This is not my first article on the subject. Many calls later, including a recent one, suggests the need for a revisit.
The recent caller is a seller’s agent whose client, a flipper, had listed a handful of properties with her. Shortly after settlement on one of these properties she got a call from a ‘fired-up’ buyer agent. Less than three hours after taking possession, the buyer noted that a toilet would not flush. A plumber’s visit revealed that a crushed pipe was responsible. The cost to remedy the sewage problem was in the thousands. Unless the seller paid for repairs suit would follow.
So far, this is a common pattern: something’s wrong, the seller must have known, the seller (and maybe his agent) didn’t disclose. The wrinkle here, however, is that the listing agent had some prior knowledge that must have been related to the problem but was not disclosed. On a visit to the property a month before its sale, the agent noted that the subject toilet was clogged. She informed the seller who authorized her to call a plumber. She was present when the plumber snaked the line and cleared the clog. He said “all good,” presented his bill, and departed. Thereafter, at least through settlement, the toilet worked. This history was not revealed by anyone.
Additionally, other defects were enumerated by the buyer agent that the listing agent had no knowledge of. Assuming the truth of these facts, how is this mess to be untangled, who’s liable and what lessons are to be taken?
Before going to the broader issues involving flipped properties, let’s deal with the wrinkle. Is the listing agent liable for failing to inform the buyer of the toilet clog/repair? Again, assuming the truth of the agent’s recitation of the facts, I’m going with “no”! Our Real Estate Seller Disclosure Law (RESDL) includes a section entitled “Non-liability of Agent: An agent of a seller or a buyer shall not be liable for any violation of [this law] unless the agent had actual knowledge of a material defect that was not disclosed to the buyer or of a misrepresentation relating to a material defect.”
We know the agent was aware of a quickly repaired clogged toilet but that is not the same as knowing of a material defect (harmful to those inhabiting the premises or substantially impacting value). The plumber actually put her at ease and said nothing to the effect that further investigation was necessary. Sure, the agent could have revealed the clog (reread), but to require her to note every ‘rub of life and living’ is not the standard. To have to catch everything, to assume every little whatever is noteworthy, would drive most of you in this business crazy if not reaching into your pockets following every settlement!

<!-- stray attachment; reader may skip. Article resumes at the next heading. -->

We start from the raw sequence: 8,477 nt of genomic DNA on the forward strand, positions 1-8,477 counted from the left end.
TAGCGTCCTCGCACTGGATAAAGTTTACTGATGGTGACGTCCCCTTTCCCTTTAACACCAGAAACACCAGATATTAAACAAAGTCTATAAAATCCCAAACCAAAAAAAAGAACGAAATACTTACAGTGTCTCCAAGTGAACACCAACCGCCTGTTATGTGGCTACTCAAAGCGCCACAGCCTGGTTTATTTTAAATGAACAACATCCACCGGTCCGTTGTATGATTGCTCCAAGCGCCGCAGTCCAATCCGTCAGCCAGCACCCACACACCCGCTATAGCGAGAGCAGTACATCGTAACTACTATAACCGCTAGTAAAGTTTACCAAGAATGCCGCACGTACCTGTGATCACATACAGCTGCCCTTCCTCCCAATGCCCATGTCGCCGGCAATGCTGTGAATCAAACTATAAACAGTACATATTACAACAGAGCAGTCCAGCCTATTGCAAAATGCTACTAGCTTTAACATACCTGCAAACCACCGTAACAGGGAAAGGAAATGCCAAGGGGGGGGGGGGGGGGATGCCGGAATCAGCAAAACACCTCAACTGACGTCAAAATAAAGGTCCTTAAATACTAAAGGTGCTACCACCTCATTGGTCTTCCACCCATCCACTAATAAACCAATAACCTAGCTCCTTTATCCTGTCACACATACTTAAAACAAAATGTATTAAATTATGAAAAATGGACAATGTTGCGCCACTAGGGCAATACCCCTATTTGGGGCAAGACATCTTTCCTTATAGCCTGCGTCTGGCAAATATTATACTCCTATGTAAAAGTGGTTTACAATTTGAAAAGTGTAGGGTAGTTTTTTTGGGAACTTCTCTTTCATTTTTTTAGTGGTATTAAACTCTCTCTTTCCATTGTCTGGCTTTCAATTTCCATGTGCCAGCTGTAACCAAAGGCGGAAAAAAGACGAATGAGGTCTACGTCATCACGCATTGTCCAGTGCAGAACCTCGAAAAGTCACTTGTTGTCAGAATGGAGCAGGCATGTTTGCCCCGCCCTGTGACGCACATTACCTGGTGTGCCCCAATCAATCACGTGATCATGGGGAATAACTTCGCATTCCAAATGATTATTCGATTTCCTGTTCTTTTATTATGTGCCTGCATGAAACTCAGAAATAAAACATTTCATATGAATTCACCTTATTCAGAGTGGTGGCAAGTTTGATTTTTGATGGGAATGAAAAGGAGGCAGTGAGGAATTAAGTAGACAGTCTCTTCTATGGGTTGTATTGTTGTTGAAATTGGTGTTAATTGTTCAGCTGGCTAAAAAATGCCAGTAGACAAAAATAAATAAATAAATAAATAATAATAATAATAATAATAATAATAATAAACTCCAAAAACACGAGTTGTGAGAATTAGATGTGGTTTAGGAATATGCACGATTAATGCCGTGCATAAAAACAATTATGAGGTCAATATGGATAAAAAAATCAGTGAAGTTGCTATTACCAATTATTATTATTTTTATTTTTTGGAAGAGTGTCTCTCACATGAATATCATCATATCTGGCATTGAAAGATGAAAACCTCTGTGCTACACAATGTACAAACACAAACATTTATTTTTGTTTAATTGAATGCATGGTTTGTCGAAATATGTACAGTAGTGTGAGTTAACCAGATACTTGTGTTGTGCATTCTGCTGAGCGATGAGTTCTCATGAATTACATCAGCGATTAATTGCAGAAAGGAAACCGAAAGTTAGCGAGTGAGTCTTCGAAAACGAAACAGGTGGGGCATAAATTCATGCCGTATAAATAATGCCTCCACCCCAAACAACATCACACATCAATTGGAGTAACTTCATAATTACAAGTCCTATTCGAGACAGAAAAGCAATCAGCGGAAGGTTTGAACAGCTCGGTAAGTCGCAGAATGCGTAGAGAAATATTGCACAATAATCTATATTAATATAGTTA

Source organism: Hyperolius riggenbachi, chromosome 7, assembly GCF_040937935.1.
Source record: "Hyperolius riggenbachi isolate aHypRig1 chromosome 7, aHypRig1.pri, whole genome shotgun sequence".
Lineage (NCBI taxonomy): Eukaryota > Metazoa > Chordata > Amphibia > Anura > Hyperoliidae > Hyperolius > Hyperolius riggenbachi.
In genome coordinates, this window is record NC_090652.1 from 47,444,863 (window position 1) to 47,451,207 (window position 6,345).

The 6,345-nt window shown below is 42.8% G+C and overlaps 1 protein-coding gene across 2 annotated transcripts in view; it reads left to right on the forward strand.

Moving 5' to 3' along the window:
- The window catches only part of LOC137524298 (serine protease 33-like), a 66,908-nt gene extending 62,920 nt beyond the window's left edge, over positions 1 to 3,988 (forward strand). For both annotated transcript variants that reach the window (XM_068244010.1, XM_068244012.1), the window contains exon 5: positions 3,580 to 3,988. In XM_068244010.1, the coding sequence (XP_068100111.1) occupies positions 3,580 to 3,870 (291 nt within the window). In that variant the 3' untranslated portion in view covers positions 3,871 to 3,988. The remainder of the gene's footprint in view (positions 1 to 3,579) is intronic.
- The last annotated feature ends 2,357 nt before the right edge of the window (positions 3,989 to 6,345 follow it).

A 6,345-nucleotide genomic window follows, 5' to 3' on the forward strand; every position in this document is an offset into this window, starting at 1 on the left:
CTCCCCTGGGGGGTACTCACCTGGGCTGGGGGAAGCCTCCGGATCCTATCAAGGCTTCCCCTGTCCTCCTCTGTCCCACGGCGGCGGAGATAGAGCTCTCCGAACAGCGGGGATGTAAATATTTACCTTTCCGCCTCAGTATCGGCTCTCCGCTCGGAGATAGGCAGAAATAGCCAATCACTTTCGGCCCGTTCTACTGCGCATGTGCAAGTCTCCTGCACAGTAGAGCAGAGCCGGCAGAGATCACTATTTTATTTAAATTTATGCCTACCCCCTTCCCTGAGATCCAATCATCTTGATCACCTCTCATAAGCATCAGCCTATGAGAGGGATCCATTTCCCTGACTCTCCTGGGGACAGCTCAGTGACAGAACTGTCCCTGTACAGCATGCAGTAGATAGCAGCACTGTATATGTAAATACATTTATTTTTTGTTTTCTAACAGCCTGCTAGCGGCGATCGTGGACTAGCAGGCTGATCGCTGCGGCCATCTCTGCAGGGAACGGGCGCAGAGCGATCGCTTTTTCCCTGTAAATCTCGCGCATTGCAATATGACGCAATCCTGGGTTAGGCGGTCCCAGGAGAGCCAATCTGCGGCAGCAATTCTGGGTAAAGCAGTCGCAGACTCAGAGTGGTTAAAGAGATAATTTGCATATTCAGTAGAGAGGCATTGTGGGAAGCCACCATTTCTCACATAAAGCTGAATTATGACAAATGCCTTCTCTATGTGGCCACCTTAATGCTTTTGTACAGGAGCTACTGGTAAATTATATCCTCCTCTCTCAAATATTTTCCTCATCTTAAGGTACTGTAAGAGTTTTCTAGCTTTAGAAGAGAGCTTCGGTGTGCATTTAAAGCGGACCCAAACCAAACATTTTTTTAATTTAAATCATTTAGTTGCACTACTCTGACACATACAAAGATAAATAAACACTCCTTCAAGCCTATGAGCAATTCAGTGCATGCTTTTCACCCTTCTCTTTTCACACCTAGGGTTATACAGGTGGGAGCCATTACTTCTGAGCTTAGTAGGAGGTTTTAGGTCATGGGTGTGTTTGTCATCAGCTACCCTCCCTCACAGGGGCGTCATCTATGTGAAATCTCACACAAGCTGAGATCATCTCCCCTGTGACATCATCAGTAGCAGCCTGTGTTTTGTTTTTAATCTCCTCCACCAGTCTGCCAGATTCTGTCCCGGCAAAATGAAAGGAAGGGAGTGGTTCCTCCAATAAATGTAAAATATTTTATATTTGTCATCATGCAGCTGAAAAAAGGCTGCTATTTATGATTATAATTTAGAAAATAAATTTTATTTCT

On to the general issue of disclosure and flipped homes. A seller who’s updated a home in a matter of months is not likely to know as much as someone who has lived in that home for decades. The flipper (and I don’t mean this as a derogatory reference) may not have owned the property during a rainy season or in other conditions that might reveal problems. Often, these properties are acquired in situations where there was no disclosure from the last inhabitant or from an owner who had real knowledge. Buyers need to know this!
Buyers also need to clearly understand (reread) that flippers only need to reveal material defects known by the seller. Not only that, RESDL says that the flipper is not liable for failing to disclose a material defect if the flipper reasonably believed the defect had been corrected!! [Note: RESDL specifically states: A seller shall not be liable for any error, inaccuracy or omission of any information delivered…if the error, inaccuracy or omission was based on a reasonable belief that a material defect or other matter not disclosed had been corrected.] Buyer beware indeed!
A good practice for the buyer agent is to get the previous disclosure. It won’t help in the situations I mentioned above, but, then again, it may have value. Get whatever history is available.
Get inspections…….if you can. If you can’t, be sure your buyer understands the “gamble” and is willing to go forward. You might also seek a list of repairs, contractors and invoices. Were permits sought/obtained? Were municipal inspections required and what does the municipality know of the property and its history? There’s much investigation that can be done even when your buyer is denied a home inspection.
Your buyer also needs to know that there is no implied warranty like may exist with a new-build. If a written warranty is promised, read it and understand the limitations (they will certainly abound).
Listing agents, as you’ve read, your flippers have some good defenses to claims of failure to disclose. But claims, regardless of the outcome, are costly. Keep in mind that you may be included in the claim! So what to do? Select your clients (flippers) carefully. Those with a terrible history of litigation might best be avoided. When you can, get a prior disclosure and ask the flipper for a list of contractors, copies of permits and other documents detailing what was done. Will your seller consider engaging an inspector to before the property is marketed? You can easily understand how this can protect you and your seller.
As a listing agent you must also read the flipper’s disclosure to see that all questions are answered and that all answers make sense. The section dealing with renovations might require a second or third page!
If you are not comfortable with you client’s disclosure you face a difficult choice. By law you must reveal material defects not disclosed by seller. If you reveal a problem your client denies exists your relationship may end. On the other hand, failing to reference what proves to be a problem, renders you culpable.
I’d like to hear your tips for those selling flipped properties or listing them. As always, best to all.